- Citing the threat posed by climate change, California State Attorney General Jerry Brown has filed suit against San Bernardino County for failing to rein in sprawl.
- AIA releases a web feature on incorporating green design elements to enhance multifamily communities.
- Major hotel chains are starting to change their environmentally wasteful ways and design "greener" buildings.
- CB Richard Ellis Group becomes the first major commercial real estate services company to announce plans to go carbon neutral (and do it by 2010) and assist its clients with energy-efficiency programs.
It looks like the joint-venture partnership of AvStar Seattle LLC, which is the combo of Starwood Capital Group Global LLC (SCGG) and Avalon Holdings, broke ground on the world’s first 1 Hotel & Residences in Seattle. The 23-story, mixed-use development will be at Second Avenue and Pine Street in downtown Seattle. The $200 M development, which is slated for occupancy in the winter 2008, includes retail, residential, and hotel components with amenities such as a 40,000 sf athletic club, organic specialty restaurant and grocer, and 8,000 sf spa. There will be 110 "City Suites" and 98 condominiums, of which, the City Suites have already been oversubscribed and pre-reserved. Also, the LEED-certified hotel will receive the 5-star management services of SCGG. We know the building was designed by Sienna Architecture, and there are some good renderings at the links below, but specific details on green amenities are still a little tough to come by. We’ll keep monitoring the roll out of the 1 green hotel brand.
++1 Hotel & Residences [Official Website]
++1 Hotel & Residences [Seattle Post-Intelligencer]
++Avalon, Starwood Capital Break Ground on First 1 Hotel & Residences [GLN]
++Starwood Announces New Green Hotel: 1 Hotel & Residences [JG]
When I first saw the concept renderings, I thought I was looking at a diamond perched upon a hill. To the contrary, the images show a new mixed-use sustainable tower concept, or "ecological tower," by Foster + Partners for Khanty Mansiysk, Siberia. The tower rises on the foundation of two podium buildings, each diamond-cut in style to allow light to penetrate the atrium. The apex of the tower will have a panoramic viewing platform and restaurant for guests to gaze out into the city. Paramount to the design is the desire to facilitate solar gain (it’s cold in Siberia) and allow natural lighting. Encompassed by a densely wooded area, the architects designed the building to minimize disturbance to the landscape.
++Designs Revealed for New Ecological Tower in Siberia [Foster + Partners]
++Siberia’s Sparkling Eco Tower [WAN]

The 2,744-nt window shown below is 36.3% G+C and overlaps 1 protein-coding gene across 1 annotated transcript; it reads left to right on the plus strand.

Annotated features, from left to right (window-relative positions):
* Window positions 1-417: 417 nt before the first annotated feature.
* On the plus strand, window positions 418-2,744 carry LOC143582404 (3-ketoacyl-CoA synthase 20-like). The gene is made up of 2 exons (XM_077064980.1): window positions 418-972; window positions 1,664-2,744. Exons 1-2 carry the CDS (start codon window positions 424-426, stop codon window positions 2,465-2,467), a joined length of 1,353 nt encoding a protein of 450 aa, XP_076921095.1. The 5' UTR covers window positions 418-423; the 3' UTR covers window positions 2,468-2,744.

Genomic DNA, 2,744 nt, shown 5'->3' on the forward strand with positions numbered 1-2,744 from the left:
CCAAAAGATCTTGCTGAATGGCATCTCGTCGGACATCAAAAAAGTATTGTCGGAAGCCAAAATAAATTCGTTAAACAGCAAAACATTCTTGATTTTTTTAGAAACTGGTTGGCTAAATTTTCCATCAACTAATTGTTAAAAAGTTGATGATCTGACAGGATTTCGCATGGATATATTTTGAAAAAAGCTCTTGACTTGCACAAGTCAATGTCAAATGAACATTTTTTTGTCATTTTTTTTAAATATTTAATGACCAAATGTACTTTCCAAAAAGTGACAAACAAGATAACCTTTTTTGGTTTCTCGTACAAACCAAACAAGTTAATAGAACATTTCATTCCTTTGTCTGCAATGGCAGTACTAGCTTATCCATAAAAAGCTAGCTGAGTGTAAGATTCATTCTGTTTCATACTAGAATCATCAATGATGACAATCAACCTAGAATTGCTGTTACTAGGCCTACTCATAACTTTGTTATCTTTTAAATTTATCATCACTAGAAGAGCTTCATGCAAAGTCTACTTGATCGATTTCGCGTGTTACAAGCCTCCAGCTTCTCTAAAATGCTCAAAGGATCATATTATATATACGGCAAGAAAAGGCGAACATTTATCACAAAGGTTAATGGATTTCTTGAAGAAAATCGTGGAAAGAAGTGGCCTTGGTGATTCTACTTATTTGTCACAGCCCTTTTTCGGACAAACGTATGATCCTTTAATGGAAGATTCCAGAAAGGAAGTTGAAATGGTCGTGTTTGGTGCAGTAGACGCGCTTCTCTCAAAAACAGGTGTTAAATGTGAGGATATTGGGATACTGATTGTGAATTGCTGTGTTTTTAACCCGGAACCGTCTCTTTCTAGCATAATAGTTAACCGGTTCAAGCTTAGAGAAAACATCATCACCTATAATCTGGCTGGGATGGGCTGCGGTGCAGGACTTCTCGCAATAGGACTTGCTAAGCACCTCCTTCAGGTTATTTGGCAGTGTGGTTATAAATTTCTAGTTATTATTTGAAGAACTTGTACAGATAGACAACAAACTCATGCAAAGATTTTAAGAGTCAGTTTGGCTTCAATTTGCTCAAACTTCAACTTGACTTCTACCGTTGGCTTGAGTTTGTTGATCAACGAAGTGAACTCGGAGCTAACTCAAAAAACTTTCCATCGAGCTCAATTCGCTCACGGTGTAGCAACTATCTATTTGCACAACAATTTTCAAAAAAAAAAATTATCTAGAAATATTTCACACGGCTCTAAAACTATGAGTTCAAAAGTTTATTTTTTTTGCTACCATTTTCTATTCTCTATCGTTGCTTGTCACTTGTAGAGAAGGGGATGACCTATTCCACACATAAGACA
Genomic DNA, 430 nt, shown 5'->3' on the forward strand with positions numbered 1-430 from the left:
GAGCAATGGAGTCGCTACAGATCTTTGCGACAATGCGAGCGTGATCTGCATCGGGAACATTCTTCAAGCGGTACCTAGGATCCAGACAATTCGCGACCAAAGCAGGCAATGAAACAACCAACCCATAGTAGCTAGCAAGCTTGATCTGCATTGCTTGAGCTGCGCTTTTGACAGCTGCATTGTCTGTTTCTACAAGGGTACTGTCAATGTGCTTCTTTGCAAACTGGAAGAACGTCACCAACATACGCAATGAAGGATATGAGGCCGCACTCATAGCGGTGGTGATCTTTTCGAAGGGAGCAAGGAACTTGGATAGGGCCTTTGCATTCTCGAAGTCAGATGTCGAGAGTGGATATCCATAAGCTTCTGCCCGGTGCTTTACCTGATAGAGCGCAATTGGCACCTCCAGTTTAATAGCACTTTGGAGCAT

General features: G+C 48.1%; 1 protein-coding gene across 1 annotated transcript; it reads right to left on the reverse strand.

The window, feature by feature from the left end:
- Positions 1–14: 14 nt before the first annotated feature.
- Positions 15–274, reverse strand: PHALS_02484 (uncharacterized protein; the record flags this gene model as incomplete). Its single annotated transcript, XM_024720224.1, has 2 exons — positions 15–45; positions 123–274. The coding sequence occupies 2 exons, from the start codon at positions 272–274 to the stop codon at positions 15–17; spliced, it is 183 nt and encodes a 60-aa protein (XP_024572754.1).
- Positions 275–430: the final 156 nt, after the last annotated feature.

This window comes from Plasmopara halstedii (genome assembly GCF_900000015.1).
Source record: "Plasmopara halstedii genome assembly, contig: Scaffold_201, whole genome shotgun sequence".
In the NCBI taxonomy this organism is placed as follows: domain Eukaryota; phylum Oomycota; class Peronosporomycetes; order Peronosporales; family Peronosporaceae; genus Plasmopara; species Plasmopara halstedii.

Every Sunday, Jetson Green features a different green skyscraper, and flat out, I’m amazed at the innovation architects and engineers are putting into these towering eco-phallics. So, in the spirit of looking at what we can do with modern technology, I thought it would be fun to highlight an article called "Uber-Eco-Towers: The Top Ten Green Skyscrapers," by Jon Schroeder for EcoGeek. Building on the hype from the recent sustainable skyscraper design conference (link), Jon has a list of what he’s determined to be the top ten green towers. Here they are from top to bottom:
- The Bahrain World Trade Center Towers
- The Pearl River Tower
- Bank of America Tower – One Bryant Park
- The Lighthouse Tower
- The CIS Tower
- The Hearst Tower
- The Burj al-Taqa – Energy Tower
- Waugh Thistleton Residential Tower
- 340 on the Park
- The Urban Cactus
Looks like 7 of the 10 that made Jon’s cut have been featured previously on Jetson Green. I’ll make sure to write an article on the other 3 buildings detailing their accomplishments. Nice list EcoGeek…
::"S2" is short for "Skyscraper Sunday," a weekly article on green skyscrapers posted every Sunday::
Recently, Paris-based architect Jacques Ferrier unleashed his "Hypergreen" mixed-use skyscraper concept, which was submitted for a project competition in Paris. Hypergreen incorporates a curving lattice facade made of ultra-high-performance concrete that acts as the building’s primary structural system. It has the look of steel, almost resembling some of Foster’s designs such as Hearst Tower or 30 St Mary Axe. Measuring 246 meters in height, Hypergreen has the following green features: geothermal heat pumps, photovoltaic panels, integrated wind turbines, earth cooling tubes, vegetated sky lobbies, a roof garden, rainwater recovery system, and flexible and adaptable floor plates. The exoskeleton reduces the number of columns that make for odd floor plates.
++Jacques Ferrier Architecture [Official Website]
++Green Skyscraper Will Have ‘Steel-like’ Concrete Skin [BD+C - PODCAST]